Mr. Speaker, I am pleased to participate in the debate on the bill to establish the Department of Public Works and Government Services. As you know, this is an incorporating act which, by tradition, is not considered to be very controversial legislation. Not so with this bill. The Bloc Quebecois does not have to follow any such tradition: We are here to question everything, even what appears to be a mere formality.
In fact, the seemingly neutral character of this legislation conceals very important considerations. This tool to restructure the Department of Public Works and Government Services should have been used to develop procedures ensuring true transparency regarding the management of public money. Such transparency is conditional on extending the role of MPs. Let us not forget that this department is among the top solicitors of goods and services.
In the 1994-95 budget, expenditures for this department were expected to reach $2.3 billion, under the program for real property services, supplies and Crown corporations. In 1992-93, through the Quebec procurement directorate alone, a total of 17,400 contracts representing an estimated value of $269.9 million were awarded. Cheques totalling over $34 million were also sent out in the form of benefits, payments and tax refunds.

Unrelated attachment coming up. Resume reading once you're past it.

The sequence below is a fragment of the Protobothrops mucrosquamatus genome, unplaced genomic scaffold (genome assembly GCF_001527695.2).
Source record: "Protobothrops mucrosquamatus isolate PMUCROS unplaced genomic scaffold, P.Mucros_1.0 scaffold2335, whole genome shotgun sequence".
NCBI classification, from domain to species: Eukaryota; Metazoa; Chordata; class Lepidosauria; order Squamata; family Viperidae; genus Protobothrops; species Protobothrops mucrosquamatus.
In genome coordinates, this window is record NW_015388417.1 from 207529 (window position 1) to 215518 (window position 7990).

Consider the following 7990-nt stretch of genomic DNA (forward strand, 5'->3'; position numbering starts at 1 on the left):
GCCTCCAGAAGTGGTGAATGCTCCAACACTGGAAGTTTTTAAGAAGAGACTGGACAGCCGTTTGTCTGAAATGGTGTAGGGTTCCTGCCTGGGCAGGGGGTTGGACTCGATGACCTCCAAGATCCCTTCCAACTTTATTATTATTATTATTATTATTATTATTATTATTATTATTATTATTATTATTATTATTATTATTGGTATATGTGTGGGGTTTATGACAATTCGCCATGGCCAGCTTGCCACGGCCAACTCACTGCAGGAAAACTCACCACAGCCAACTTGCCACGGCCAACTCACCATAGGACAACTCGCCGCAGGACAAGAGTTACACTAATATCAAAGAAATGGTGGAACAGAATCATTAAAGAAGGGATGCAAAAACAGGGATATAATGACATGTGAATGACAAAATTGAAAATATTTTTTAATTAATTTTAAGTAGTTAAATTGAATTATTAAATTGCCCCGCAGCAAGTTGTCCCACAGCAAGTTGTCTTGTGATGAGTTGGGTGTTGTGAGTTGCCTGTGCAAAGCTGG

Stocked items representing $3 billion were sold, as well as $4 million worth of surplus assets, through the Crown Assets Distribution Centre. But are there any monitoring measures involving elected representatives?
In other words, this bill should be based on the fundamentals of government transparency, follow-up and monitoring, in the riding, by the member concerned. Unfortunately, this is not the case. Early last summer, I asked the Minister of Public Works to provide me with information on his department's activities in my riding of Châteauguay. Like my colleagues from the Bloc Quebecois, I thought this was a very reasonable request, since one of the major roles of a member of Parliament is to ensure proper management of the taxpayers' money spent on federal government operations.